This is the first time we’ve explored an archive story through the format of Andy’s Tale’s From the Prep Room series and I really like how the historical narrative is combined with the usual demonstration elements of the series – it’s something we’ll think about doing more in the future.
Riffing off the film’s subject matter, I thought I’d experiment with shooting most of the film in candle light in a pitch black environment – which was made possible by the low light capabilities of the Sony A7s, combined with a very fast vintage lens (Takumar 50mm f1.4). I really love the intimate setting that this creates and it also helped to hide the fact that we shot this in a very dull location (the Ri’s windowless basement lab used for school workshops).
Slow motion footage was captured on the Panasonic GH4 at around 100fps – watching the flames billowing out of the gas filled tube is particularly mesmerising!
The final video piece produced during a week long artist residency in Margate.
Building on the ideas explored in the previous piece, I decided to evolve the square framing and slide-like presentation to include simple shots of shapes and colours I found around Margate. However this time worked with a centre division in the frame, juxtapositioning two different shots.
When I was out shooting I did have this in mind, so I concentrated mainly on rectangle and square shapes, lining shots up in a way that would work with this format. The edit was more a proof on concept, it’ll be interesting to see how I can expand on it and use it within something more substantial.
Shot on a Sony A7s.
Tuesday (blog post)
Wednesday (blog post)
Thursday (blog post)
Over the summer I worked with the talented artist and illustrator Andrew Khosravani on what will be the first of a series of animated shorts for the Royal Institution’s digital video channels.
For sometime I’d wanted to re-purpose content from our long-form lecture videos by excerpting audio clips and using these as the basis for animations. Other organisations have had great success doing this in the past, particularly the RSA (check out their RSA animate videos) and so it struck me as a no-brainer when Andrew recently joined our team.
In choosing the right clip, it was important to find an excerpt that was fairly self-contained and that would stand-alone outside of the context of the longer event video. For this first project we decided upon an excerpt from a Q&A event with the Pulitzer prize winning scientist and author Jared Diamond, filmed back in 2013. In the excerpt, Jared discusses how insights from the lifestyles of far-removed cultures can impact the way we think about our own lives, particularly in the context of our approach to risk – an anecdote that has always stuck with me since filming the event.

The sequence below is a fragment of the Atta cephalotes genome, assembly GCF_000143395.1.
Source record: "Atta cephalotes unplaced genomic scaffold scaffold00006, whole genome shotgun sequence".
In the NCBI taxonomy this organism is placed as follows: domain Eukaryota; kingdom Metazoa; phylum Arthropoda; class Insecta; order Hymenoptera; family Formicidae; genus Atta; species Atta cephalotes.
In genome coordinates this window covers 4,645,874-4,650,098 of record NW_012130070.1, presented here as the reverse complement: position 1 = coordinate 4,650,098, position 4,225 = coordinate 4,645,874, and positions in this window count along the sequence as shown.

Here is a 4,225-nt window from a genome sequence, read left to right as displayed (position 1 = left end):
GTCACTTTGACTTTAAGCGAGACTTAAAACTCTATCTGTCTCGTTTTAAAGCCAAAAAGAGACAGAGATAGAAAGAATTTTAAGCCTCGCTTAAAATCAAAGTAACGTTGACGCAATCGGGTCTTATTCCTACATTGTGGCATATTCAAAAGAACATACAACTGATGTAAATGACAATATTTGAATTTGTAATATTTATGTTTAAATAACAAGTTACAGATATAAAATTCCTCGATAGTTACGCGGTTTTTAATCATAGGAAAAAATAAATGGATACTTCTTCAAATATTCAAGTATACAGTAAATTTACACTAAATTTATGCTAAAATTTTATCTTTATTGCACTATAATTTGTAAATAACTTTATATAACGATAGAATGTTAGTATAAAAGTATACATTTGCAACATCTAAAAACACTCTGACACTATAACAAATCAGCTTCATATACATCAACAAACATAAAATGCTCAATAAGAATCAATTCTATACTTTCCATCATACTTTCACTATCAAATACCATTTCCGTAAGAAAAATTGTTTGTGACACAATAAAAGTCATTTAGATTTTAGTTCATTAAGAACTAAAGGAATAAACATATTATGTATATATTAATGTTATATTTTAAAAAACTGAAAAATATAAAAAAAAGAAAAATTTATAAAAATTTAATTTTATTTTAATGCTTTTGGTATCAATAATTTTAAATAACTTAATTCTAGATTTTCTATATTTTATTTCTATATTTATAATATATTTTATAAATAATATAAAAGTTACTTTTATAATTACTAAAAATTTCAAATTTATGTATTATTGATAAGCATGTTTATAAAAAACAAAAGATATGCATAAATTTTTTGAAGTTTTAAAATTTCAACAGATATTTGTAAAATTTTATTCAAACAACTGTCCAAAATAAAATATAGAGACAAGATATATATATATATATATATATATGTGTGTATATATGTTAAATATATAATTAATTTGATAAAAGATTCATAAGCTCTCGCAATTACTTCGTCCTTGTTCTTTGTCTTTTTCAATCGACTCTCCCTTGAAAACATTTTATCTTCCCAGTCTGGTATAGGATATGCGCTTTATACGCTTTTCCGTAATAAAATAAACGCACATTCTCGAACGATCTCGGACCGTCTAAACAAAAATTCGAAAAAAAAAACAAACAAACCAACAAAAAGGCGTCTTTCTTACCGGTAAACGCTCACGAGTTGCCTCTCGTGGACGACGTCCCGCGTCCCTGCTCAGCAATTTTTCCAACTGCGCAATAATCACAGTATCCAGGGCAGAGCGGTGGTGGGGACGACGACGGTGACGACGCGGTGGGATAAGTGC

After trimming and pruning the audio clip to get the flow as tight as possible Andrew set about story boarding the piece and after we were agreed on the direction he set about creating the artwork assets and animation. As you’ll see from watching the piece, the attention to detail is pretty breathtaking, Andrew writes on the Ri Blog,
“Because of the density of the vegetation in the animation, some of these scenes were created with upwards of 1000 layers of illustration.”
All this serves to creates an incredible visual feast, one that really pulls the audio into a rich and colourful visual medium.
Once the animation was finished I worked on the sound design to tidy up the audio clip and add a little more depth and weight to the piece. As you’ll hear it’s all fairly subtle, which was necessary because the visuals are definitely leading here and there’s a lot going on in the frame already.
The aim of this project was always to blend scientific content with an artistic aesthetic in an attempted to reach audiences that don’t traditionally engage with our more science heavy content. The piece was subsequently awarded a ‘staff pick’ on Vimeo and was picked up by several art and design sites around the web, so we were obviously pretty chuffed about that!
We’re now working on our second piece, which sets visuals to an audio piece I made, featuring British astronaut Helen Sharman discussing her dreams about space. We will be releasing this piece in the lead up to the Christmas Lectures – so stay tuned!
Some recent work shot over the summer:
Slow Motion Contact Explosive
Working with nitrogen triiodide is pretty nerve racking stuff – it’s prepared wet and left to dry, after which it becomes an extremely sensitive contact explosive. So with some careful tip-toeing about we set-up some high-speed cameras to capture the violent, but undeniably beautiful reaction in extreme slow-motion.
Extreme Physics BBQ
What happens when you pump mains electricity through a piece of steak? We teamed up with the BBC Brit Lab channel to cook meat using some extreme physics, including bottle rockets to grill prawns and parabolic reflectors to sear meat – the results were surprisingly delicious!